The operational spirit of African politics is twosome: rigging and sit-tightsm. A sweeping appraisal of the continent’s political landscape reveals that the miseries of the continent are tied to jejune, pedestrian political leadership. If the political headship is not scheming unconstitutional elongation of his tenure, he is perhaps busy designing a new pattern of rigging. An emerging fad is planting an obedient political son in office after all the subterfuge to remain in power perpetually must have failed. The accompanying features of these political intrigues are social unrest and economic instability. It is a foregone conclusion that an environment where these two antiprogress developments reside, they have their allied tendencies as cotenants; normal human beings refrain from living in such an environment. Hence, the brain drain phenomenon that impoverished the continent.
The African continent has peculiar problem, there is no
doubt about that. That the problems are lingering and keep changing phases and impaling themselves on the psyche of Africans is not because of dearth of research findings, communiqués, and decisions. The real reason is lack of implementation based on a sincere and effective process of applying these findings to the everyday realities of an average Africans. Between Monday, 29 November 2004 and Wednesday, 1 December of the same year, more than 180 people representing scholars, researchers, policy-makers, NGOs, ambassadors, etc gathered at the United Nations Conference Centre in Addis Ababa to deliberate on one of the biggest problems confronting Africa-Conflict. Fifty-one papers focusing on different aspects of the nine themes were presented. Appropriately, the conference saw and addressed conflict from all of its multidimensional facets, which include economic, election, ethnic, religion, human rights, gender and the likes. Since the end of the conference, what has been the degree of application of the end-result of the deliberations on the issue of conflict resolution in the continent? If not a Moubarak stifling the voice of opposition and creating the right environment for his son to take over from him, it is a Mugabe organizing another sham election for another five years term at the end of which he would have stayed in power for more than thirty years, or an Obasanjo trying to stay another unconstitutional third term. Poverty, disease, social upheaval, ethnic clashes, religious bigotry resulting in blood shed are still the order of the day in most parts of Africa. These self-inflicted skullduggeries are enough to make a whole youth repudiate a system that is his especially if he is aware that that the causes are the people he has trusted with his vote.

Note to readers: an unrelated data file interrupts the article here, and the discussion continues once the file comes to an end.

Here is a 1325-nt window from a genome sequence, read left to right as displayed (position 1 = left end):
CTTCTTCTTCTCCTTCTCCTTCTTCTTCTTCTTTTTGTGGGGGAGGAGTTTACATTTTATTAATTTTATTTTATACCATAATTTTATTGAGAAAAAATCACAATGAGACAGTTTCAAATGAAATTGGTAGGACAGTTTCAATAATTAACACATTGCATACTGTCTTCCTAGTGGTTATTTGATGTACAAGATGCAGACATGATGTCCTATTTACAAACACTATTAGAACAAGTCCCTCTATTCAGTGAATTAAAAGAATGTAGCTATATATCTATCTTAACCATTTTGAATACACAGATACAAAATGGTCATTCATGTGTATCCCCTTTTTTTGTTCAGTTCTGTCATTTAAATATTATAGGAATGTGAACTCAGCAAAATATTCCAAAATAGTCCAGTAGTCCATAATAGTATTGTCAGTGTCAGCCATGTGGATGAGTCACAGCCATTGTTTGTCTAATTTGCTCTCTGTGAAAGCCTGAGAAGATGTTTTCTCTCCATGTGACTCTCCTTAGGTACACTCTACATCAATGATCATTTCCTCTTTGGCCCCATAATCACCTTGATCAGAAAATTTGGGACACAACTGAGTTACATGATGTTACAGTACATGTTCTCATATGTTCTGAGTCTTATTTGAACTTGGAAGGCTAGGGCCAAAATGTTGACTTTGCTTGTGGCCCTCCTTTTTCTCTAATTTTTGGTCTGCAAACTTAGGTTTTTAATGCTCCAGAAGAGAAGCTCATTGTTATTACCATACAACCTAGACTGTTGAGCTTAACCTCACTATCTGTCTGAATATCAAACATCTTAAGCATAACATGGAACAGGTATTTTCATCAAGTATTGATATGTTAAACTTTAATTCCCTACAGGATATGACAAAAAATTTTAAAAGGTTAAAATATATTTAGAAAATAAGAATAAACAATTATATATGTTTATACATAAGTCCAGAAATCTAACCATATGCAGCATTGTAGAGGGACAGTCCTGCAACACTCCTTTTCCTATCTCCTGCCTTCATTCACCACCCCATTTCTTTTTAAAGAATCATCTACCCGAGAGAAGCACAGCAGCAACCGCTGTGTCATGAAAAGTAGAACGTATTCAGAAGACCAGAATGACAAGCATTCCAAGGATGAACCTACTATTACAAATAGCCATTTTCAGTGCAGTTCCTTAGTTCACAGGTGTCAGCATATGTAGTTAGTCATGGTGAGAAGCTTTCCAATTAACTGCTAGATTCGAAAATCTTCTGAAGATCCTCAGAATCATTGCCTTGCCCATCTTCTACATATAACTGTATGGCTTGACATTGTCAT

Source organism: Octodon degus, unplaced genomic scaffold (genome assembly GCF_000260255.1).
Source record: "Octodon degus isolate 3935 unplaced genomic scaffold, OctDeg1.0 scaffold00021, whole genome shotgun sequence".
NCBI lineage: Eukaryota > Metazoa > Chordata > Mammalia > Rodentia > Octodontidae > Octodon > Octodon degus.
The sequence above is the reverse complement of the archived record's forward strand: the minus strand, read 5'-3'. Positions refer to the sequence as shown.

The researchers are academically and professionally qualified, there is no doubt about that, but are they really qualified in the sense of association? A man who wants to know more about me must think like me, reason like me, understands my susceptibilities. Are the researchers qualified thus? Some of them have stayed too long in air-conditioned cars and offices to really understand the fundamentals, nature and structure of an African’s disregard for his culture. We need a new approach of disseminating the many findings to the real beneficiaries; a means should be established to ensure an effective intimation of the results of seminars, researches and other talks to the African youths, adults, kids mothers, sisters; Africa needs more of Ngugi’s theatre.
Africa is a lucky continent judging by the quantity of attention she receives from the world leaders and institutions; they dare not defocus her for obvious reasons. African leaders should, immediately exploit the gains of this romance, which come in millions of dollars and thousands of research findings for the betterment of the Africans for two reasons: anything short of this is unacceptable, retroactive and perpetuative; by the time the western world migrate to another planet, they may not be inclined to treat Africa as they had hitherto treated the continent.